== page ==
Not many people are like Judy, and I count myself privileged to know her. She has a high-powered profession that uses all her brain, reason, and ultra diplomacy skills. And she is excellent at what she does. My hope always is that she doesn’t work too hard. She can often do the 60-hour-a-week thing.(Photo of Judy above by Allen Welsch Photography)
What you might not get at first glance is where our connection lies. She is a triathlete and learned to swim as an adult 6 years ago. She entered the water one January evening coming from a place of fear of the water. Through many months and small victorious steps Judy became an open water swimmer.
This year I met her at the water because she is going to be the swimmer for her company team in a co-ed triathlon. It’s been two years since she had been in the open water (although we spend many Sunday evenings laps swimming at our favorite pool). Open water is a whole different animal. So the first lap (175 yards in a roped off area) was shaky, the second was better, and by the third Judy’s stroke was back in working order. It was fun to see it return so quickly. And even more fun to recount our triathlon road together over dinner after.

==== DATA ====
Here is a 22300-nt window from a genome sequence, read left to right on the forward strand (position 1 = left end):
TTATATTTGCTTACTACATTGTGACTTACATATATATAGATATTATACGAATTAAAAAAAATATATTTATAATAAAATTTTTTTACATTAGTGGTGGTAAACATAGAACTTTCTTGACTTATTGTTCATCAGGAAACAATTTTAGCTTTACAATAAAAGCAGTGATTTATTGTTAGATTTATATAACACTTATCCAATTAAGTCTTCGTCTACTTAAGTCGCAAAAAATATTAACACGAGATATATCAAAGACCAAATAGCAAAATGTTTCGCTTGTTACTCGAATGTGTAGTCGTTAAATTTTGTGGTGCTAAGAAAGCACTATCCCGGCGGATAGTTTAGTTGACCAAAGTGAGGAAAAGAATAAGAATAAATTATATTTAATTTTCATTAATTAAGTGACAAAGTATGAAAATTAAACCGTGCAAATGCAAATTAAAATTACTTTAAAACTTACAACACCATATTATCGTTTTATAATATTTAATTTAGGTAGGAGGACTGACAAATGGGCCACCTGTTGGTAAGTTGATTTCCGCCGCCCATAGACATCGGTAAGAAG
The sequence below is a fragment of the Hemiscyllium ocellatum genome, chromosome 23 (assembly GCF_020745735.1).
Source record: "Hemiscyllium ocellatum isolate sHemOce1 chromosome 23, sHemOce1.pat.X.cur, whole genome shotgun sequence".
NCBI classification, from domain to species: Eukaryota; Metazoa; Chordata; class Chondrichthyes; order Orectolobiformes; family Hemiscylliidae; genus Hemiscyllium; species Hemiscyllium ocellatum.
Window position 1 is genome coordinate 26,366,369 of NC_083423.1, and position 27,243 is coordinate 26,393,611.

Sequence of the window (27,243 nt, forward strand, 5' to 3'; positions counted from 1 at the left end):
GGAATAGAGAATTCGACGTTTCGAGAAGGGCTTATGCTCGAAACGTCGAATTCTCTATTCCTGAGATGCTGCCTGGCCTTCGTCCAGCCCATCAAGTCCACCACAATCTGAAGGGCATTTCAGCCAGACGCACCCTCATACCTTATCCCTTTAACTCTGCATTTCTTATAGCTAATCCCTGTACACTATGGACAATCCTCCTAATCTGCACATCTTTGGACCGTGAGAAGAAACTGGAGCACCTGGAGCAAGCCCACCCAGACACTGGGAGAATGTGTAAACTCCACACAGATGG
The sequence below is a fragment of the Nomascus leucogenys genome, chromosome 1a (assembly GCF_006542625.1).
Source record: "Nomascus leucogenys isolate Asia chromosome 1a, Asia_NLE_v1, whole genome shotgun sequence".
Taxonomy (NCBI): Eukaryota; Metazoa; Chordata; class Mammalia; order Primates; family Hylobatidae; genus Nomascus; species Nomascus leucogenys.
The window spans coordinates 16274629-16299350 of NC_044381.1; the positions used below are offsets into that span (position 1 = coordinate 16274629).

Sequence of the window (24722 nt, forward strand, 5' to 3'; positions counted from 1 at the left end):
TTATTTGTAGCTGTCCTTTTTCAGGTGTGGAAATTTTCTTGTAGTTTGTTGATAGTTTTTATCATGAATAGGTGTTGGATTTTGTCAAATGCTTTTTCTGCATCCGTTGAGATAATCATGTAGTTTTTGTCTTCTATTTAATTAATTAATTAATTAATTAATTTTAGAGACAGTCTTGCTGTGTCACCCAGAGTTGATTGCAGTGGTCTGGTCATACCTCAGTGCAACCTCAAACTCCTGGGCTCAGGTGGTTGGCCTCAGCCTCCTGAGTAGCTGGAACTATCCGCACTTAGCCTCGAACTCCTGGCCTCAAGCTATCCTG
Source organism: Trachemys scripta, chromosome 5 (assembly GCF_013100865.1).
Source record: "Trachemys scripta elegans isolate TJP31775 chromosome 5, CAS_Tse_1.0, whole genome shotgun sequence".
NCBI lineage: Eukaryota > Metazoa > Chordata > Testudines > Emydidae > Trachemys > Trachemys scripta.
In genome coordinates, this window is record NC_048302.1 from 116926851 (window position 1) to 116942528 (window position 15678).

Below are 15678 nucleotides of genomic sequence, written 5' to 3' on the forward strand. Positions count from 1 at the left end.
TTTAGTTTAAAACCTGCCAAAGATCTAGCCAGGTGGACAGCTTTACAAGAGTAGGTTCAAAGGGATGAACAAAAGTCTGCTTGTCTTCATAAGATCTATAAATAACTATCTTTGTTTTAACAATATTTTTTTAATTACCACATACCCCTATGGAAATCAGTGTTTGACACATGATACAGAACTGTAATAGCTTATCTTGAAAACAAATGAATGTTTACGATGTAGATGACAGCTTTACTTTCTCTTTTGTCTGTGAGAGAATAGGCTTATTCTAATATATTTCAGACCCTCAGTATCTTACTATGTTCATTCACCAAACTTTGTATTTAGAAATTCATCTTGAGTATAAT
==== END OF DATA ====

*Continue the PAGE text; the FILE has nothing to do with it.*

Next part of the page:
Judy is brave as she stretches outside of her comfort zone this Sunday morning. By saying, “I’m still an open water swimmer, it’s not only part of my history it’s part of my present.” Go, Judy go!!!
What do you have that is part of your history that needs to remain as part of your present?
Posted by Linda on Sep 6, 2011 in Linda's posts
This past week was the first week of the Lose for Good campaign in Weight Watchers. This is where the company matches $1.00 per pound of weight loss and donates it to hunger relief (up to 1 million dollars). Plus every Weight Watcher center has a food gathering place where members can bring food in each week equal to their weight loss; then that is donated to a local food bank.